Sixth-grade students waded into deep waters – metaphorically speaking – during a recent hands-on science lesson.
Students created their own water filters in order to test the water in Whitney Lake and separate the contents. Science teacher Steve Jewett collected a couple of buckets of water from the local lake for the classroom experiment.
Besides creating their own water filters, students engaged in a visual analysis of color clarity and particulate matter. They also took part in a “hardness” test that involved a few drops of soap and a test tube. According to Mr. Jewett, “the higher the suds, the lower the hardness or mineral content.”
For their do-it-yourself filters, students used household items such as gauze, cloth, coffee filters, screens, gravel, sand, charcoal, paper towels, plastic bottles, Saran Wrap, and used coffee pods.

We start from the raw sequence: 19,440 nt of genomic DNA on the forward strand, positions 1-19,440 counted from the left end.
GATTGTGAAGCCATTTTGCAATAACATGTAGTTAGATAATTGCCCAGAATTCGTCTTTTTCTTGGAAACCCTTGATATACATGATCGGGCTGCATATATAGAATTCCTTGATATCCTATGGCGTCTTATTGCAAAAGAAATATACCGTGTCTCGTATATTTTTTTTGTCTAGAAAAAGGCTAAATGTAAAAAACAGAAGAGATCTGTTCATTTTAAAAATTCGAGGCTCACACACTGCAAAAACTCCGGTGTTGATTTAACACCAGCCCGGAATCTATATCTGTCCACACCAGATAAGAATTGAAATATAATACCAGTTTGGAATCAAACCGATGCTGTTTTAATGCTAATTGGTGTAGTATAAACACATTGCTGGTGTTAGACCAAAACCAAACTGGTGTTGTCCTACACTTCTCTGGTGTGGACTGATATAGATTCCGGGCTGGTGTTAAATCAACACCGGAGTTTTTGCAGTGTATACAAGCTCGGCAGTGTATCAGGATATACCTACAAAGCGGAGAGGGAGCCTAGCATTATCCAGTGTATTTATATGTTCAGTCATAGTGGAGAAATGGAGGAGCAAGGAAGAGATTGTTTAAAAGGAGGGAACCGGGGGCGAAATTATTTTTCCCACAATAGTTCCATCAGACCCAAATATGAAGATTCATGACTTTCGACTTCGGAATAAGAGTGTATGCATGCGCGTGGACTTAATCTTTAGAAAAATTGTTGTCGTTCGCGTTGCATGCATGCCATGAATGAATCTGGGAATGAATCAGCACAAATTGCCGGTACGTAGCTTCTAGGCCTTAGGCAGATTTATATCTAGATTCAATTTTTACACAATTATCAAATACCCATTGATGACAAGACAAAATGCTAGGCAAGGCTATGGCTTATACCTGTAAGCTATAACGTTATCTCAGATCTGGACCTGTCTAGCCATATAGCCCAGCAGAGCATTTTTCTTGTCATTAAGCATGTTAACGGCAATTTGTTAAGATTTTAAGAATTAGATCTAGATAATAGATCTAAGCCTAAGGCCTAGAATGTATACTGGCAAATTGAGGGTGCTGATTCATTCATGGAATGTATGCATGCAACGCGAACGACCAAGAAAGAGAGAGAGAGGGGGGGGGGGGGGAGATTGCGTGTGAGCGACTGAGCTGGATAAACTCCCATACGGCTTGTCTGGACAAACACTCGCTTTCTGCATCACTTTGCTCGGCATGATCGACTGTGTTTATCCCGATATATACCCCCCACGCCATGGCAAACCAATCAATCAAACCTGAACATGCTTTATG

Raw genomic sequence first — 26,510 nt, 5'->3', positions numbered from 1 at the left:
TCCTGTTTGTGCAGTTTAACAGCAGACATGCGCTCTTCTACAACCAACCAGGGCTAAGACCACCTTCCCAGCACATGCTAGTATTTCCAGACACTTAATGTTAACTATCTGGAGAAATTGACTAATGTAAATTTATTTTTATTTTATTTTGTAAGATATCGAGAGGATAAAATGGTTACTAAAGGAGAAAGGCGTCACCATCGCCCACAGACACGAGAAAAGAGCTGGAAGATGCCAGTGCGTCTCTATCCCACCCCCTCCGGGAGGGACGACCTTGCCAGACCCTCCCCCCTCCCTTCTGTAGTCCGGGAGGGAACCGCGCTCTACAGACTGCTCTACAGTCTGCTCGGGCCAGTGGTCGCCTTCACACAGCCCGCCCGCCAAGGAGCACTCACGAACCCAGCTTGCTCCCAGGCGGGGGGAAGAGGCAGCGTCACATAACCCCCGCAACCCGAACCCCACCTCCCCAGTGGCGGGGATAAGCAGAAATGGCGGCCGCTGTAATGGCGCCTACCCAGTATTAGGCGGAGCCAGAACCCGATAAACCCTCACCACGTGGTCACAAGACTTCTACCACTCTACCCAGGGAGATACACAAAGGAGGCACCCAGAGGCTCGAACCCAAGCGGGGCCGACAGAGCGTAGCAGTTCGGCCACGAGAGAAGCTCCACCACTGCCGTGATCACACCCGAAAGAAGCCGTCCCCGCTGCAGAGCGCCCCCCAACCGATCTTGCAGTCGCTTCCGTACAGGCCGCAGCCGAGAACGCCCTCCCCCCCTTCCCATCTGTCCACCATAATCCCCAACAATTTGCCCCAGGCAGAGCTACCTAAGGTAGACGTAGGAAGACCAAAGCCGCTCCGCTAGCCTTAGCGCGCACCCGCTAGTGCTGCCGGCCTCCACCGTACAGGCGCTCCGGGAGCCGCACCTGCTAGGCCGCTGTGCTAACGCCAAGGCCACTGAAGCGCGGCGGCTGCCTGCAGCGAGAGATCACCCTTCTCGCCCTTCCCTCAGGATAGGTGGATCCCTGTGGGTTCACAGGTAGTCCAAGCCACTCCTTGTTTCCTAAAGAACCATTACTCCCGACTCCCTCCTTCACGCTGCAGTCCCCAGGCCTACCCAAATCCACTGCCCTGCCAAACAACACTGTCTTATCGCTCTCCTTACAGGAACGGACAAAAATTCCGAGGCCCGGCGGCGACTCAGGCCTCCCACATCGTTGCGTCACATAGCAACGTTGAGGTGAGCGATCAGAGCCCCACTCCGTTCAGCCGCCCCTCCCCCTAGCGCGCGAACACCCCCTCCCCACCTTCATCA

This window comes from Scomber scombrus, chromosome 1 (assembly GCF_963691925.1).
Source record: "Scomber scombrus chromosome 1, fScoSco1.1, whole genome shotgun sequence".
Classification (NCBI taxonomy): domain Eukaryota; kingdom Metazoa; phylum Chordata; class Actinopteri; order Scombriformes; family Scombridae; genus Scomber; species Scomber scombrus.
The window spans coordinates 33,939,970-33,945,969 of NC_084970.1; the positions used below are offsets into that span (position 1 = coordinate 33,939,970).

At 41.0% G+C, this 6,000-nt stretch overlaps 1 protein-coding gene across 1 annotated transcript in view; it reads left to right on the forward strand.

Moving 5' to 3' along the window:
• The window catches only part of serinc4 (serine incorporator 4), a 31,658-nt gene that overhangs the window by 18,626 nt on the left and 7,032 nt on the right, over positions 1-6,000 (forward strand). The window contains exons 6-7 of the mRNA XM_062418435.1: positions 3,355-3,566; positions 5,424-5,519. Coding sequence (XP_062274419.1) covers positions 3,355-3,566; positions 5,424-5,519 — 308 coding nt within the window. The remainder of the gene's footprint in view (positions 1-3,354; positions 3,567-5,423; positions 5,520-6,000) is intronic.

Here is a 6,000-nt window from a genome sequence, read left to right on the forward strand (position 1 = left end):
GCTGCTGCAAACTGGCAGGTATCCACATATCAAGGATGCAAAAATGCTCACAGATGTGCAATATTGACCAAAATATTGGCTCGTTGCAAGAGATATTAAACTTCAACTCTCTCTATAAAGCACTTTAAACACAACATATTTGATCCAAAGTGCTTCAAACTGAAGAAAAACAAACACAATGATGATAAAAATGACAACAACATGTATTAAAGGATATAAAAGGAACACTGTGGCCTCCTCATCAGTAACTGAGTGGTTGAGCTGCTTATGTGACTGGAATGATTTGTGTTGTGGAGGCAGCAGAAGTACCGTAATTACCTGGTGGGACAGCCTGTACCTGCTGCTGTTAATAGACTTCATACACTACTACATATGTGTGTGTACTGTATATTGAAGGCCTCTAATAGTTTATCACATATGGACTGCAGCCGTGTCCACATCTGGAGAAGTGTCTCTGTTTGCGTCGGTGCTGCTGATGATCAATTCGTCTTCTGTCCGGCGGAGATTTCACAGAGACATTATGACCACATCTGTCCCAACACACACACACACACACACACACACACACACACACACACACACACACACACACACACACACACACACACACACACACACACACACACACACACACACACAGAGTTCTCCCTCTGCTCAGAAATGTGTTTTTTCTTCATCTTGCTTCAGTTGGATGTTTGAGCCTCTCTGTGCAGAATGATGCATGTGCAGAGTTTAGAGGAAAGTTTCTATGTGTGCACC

“The design-thinking process involved in activities like this are so important to our young scientists’ development and learning,” maintained Mr. Jewett.
The Grade 6 science curriculum serves as a bridge between the expectations of the Lower School and the rigors of Middle and Upper School. The water unit project includes the development of such skills as observation, measurement, data collection, and interpretation, all of which will be necessary for future science courses.
Lower School Director Lorri Carroll noted that these types of hands-on projects enhance the overall learning process and lend themselves to authentic experiences in the classroom.
“Experiential learning projects are so important to help engage students and create curiosity over basic elements – like in this case water,” said Mrs. Carroll.